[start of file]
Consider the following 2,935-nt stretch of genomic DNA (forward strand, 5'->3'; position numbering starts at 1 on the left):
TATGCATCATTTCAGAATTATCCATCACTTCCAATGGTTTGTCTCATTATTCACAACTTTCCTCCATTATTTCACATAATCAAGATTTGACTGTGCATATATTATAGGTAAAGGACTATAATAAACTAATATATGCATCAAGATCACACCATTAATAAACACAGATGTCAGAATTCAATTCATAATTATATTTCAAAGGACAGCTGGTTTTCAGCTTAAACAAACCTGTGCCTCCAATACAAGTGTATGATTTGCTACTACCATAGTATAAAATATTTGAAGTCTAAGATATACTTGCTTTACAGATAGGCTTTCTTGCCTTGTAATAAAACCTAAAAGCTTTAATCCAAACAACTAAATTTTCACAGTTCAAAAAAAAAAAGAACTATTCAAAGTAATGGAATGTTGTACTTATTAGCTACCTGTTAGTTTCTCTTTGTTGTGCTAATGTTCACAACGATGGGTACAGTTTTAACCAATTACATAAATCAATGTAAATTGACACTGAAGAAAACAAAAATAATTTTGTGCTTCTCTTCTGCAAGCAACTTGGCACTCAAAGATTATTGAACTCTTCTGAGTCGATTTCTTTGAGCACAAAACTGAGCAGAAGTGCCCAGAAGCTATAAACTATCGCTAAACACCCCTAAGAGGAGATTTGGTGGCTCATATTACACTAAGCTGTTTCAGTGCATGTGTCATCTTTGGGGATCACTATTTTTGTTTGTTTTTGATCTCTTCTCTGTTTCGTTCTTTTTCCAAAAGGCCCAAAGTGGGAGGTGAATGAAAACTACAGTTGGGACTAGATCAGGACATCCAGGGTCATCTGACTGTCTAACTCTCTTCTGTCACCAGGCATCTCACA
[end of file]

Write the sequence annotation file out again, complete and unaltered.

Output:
Consider the following 2,935-nt stretch of genomic DNA (forward strand, 5'->3'; position numbering starts at 1 on the left):
TATGCATCATTTCAGAATTATCCATCACTTCCAATGGTTTGTCTCATTATTCACAACTTTCCTCCATTATTTCACATAATCAAGATTTGACTGTGCATATATTATAGGTAAAGGACTATAATAAACTAATATATGCATCAAGATCACACCATTAATAAACACAGATGTCAGAATTCAATTCATAATTATATTTCAAAGGACAGCTGGTTTTCAGCTTAAACAAACCTGTGCCTCCAATACAAGTGTATGATTTGCTACTACCATAGTATAAAATATTTGAAGTCTAAGATATACTTGCTTTACAGATAGGCTTTCTTGCCTTGTAATAAAACCTAAAAGCTTTAATCCAAACAACTAAATTTTCACAGTTCAAAAAAAAAAAGAACTATTCAAAGTAATGGAATGTTGTACTTATTAGCTACCTGTTAGTTTCTCTTTGTTGTGCTAATGTTCACAACGATGGGTACAGTTTTAACCAATTACATAAATCAATGTAAATTGACACTGAAGAAAACAAAAATAATTTTGTGCTTCTCTTCTGCAAGCAACTTGGCACTCAAAGATTATTGAACTCTTCTGAGTCGATTTCTTTGAGCACAAAACTGAGCAGAAGTGCCCAGAAGCTATAAACTATCGCTAAACACCCCTAAGAGGAGATTTGGTGGCTCATATTACACTAAGCTGTTTCAGTGCATGTGTCATCTTTGGGGATCACTATTTTTGTTTGTTTTTGATCTCTTCTCTGTTTCGTTCTTTTTCCAAAAGGCCCAAAGTGGGAGGTGAATGAAAACTACAGTTGGGACTAGATCAGGACATCCAGGGTCATCTGACTGTCTAACTCTCTTCTGTCACCAGGCATCTCACA